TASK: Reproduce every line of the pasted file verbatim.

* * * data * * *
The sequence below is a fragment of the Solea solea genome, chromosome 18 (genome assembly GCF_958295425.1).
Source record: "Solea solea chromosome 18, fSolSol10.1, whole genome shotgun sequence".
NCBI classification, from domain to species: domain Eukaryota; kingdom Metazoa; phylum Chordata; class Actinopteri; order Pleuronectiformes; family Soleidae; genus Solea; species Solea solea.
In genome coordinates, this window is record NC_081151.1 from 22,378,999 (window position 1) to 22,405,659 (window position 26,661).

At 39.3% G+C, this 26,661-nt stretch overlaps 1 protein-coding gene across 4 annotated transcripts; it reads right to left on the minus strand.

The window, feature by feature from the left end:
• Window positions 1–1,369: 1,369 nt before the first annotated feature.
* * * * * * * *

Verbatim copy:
The sequence below is a fragment of the Solea solea genome, chromosome 18 (genome assembly GCF_958295425.1).
Source record: "Solea solea chromosome 18, fSolSol10.1, whole genome shotgun sequence".
NCBI classification, from domain to species: domain Eukaryota; kingdom Metazoa; phylum Chordata; class Actinopteri; order Pleuronectiformes; family Soleidae; genus Solea; species Solea solea.
In genome coordinates, this window is record NC_081151.1 from 22,378,999 (window position 1) to 22,405,659 (window position 26,661).

At 39.3% G+C, this 26,661-nt stretch overlaps 1 protein-coding gene across 4 annotated transcripts; it reads right to left on the minus strand.

The window, feature by feature from the left end:
• Window positions 1–1,369: 1,369 nt before the first annotated feature.